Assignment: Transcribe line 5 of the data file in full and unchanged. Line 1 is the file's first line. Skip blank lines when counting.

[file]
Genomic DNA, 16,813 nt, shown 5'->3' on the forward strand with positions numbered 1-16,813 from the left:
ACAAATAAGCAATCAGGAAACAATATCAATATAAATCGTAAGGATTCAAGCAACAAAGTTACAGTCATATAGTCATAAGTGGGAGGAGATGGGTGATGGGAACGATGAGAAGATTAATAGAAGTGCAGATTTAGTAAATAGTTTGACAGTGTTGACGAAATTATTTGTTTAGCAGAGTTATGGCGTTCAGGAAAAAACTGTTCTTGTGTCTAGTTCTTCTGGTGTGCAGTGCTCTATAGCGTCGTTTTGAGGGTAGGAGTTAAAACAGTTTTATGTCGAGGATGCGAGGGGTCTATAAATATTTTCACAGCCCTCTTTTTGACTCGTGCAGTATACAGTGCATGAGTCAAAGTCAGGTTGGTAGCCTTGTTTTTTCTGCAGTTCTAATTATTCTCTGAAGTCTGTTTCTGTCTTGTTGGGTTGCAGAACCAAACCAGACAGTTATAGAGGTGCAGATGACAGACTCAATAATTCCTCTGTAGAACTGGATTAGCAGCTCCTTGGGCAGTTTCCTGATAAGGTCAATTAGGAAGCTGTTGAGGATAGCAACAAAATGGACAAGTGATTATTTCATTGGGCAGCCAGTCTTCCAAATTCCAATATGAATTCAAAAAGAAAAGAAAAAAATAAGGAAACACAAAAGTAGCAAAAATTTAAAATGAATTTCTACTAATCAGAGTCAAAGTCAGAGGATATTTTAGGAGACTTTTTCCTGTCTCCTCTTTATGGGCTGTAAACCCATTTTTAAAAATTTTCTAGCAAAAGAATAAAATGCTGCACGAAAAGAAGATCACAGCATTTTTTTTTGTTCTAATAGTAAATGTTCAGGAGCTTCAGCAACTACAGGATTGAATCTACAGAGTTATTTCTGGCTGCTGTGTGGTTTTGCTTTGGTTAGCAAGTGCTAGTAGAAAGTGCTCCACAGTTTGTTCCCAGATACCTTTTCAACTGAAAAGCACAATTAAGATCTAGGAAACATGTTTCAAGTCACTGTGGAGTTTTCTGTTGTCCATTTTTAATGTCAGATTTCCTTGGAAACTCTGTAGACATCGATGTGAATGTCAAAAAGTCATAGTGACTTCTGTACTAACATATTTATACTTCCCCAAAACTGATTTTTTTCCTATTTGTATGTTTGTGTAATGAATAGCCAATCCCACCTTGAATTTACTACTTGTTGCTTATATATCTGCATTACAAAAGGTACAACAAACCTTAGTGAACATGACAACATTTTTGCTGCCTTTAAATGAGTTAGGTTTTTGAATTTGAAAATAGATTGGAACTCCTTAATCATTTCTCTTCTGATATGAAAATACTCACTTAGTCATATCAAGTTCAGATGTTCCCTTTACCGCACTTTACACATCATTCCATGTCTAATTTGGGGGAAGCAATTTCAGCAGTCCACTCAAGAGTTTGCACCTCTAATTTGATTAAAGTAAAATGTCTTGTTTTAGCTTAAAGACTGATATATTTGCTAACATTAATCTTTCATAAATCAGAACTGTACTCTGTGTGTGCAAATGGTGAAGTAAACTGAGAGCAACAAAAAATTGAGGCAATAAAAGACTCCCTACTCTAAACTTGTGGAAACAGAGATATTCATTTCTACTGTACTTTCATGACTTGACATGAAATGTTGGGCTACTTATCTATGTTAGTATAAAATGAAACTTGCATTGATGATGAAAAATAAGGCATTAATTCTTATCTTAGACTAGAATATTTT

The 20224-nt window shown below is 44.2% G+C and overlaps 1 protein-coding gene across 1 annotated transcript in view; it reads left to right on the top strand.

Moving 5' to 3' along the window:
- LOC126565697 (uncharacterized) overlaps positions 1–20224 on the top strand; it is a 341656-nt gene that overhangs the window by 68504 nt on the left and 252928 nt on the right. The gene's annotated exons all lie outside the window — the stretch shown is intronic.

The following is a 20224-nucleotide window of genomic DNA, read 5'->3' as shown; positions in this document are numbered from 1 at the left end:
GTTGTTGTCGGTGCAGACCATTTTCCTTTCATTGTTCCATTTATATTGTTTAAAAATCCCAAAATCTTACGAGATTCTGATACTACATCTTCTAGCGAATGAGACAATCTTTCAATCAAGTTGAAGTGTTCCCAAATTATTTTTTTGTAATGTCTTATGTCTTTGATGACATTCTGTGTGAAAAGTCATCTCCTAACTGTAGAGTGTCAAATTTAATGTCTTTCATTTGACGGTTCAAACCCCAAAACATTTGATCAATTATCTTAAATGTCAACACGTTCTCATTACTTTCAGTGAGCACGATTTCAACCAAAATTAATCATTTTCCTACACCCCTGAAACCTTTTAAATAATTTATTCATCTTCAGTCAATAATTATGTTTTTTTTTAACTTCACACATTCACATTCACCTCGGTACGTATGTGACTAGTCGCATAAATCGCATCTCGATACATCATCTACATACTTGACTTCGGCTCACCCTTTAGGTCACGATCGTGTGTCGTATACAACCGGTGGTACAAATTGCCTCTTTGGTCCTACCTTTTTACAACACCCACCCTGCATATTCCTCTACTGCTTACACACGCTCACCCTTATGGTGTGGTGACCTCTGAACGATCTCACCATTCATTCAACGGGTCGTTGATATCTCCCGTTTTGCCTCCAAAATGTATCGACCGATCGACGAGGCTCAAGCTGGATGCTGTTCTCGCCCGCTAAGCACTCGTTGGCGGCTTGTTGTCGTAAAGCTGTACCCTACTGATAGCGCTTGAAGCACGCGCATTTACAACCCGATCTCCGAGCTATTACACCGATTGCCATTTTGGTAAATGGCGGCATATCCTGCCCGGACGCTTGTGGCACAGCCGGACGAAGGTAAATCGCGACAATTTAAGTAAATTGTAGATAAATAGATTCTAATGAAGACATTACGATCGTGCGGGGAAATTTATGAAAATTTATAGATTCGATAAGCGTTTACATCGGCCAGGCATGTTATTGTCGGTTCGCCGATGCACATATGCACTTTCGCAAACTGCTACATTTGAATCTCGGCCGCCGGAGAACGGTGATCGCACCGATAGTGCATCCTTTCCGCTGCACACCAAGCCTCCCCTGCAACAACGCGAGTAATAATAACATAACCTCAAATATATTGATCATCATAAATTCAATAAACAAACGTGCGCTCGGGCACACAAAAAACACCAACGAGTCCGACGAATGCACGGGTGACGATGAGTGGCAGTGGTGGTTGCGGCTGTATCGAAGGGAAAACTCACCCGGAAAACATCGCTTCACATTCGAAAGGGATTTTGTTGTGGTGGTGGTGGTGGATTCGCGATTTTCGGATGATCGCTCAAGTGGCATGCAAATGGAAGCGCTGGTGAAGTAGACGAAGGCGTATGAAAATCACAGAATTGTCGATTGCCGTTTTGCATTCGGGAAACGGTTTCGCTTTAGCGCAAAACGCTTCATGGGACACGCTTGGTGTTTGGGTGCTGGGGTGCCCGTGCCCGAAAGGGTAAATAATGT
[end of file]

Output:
- LOC126565697 (uncharacterized) overlaps positions 1–20224 on the top strand; it is a 341656-nt gene that overhangs the window by 68504 nt on the left and 252928 nt on the right. The gene's annotated exons all lie outside the window — the stretch shown is intronic.